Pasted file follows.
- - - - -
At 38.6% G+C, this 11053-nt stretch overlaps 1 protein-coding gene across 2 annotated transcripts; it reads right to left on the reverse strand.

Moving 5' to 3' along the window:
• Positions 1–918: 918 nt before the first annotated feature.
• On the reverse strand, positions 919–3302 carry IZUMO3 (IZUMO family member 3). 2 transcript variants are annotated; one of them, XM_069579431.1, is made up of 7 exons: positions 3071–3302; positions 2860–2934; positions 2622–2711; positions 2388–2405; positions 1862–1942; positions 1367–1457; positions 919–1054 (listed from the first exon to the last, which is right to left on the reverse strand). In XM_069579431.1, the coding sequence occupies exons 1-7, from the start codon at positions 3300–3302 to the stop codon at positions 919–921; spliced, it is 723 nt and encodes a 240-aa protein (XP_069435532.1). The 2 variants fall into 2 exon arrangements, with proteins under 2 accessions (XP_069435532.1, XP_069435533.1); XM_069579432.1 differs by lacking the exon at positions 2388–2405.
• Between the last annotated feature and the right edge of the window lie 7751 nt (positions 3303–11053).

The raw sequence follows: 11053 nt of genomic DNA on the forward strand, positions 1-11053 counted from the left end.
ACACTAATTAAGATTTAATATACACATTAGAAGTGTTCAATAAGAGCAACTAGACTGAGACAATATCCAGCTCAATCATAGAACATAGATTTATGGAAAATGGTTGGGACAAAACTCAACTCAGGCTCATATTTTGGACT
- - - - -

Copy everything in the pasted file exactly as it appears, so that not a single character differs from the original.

At 38.6% G+C, this 11053-nt stretch overlaps 1 protein-coding gene across 2 annotated transcripts; it reads right to left on the reverse strand.

Moving 5' to 3' along the window:
• Positions 1–918: 918 nt before the first annotated feature.
• On the reverse strand, positions 919–3302 carry IZUMO3 (IZUMO family member 3). 2 transcript variants are annotated; one of them, XM_069579431.1, is made up of 7 exons: positions 3071–3302; positions 2860–2934; positions 2622–2711; positions 2388–2405; positions 1862–1942; positions 1367–1457; positions 919–1054 (listed from the first exon to the last, which is right to left on the reverse strand). In XM_069579431.1, the coding sequence occupies exons 1-7, from the start codon at positions 3300–3302 to the stop codon at positions 919–921; spliced, it is 723 nt and encodes a 240-aa protein (XP_069435532.1). The 2 variants fall into 2 exon arrangements, with proteins under 2 accessions (XP_069435532.1, XP_069435533.1); XM_069579432.1 differs by lacking the exon at positions 2388–2405.
• Between the last annotated feature and the right edge of the window lie 7751 nt (positions 3303–11053).

The raw sequence follows: 11053 nt of genomic DNA on the forward strand, positions 1-11053 counted from the left end.
ACACTAATTAAGATTTAATATACACATTAGAAGTGTTCAATAAGAGCAACTAGACTGAGACAATATCCAGCTCAATCATAGAACATAGATTTATGGAAAATGGTTGGGACAAAACTCAACTCAGGCTCATATTTTGGACT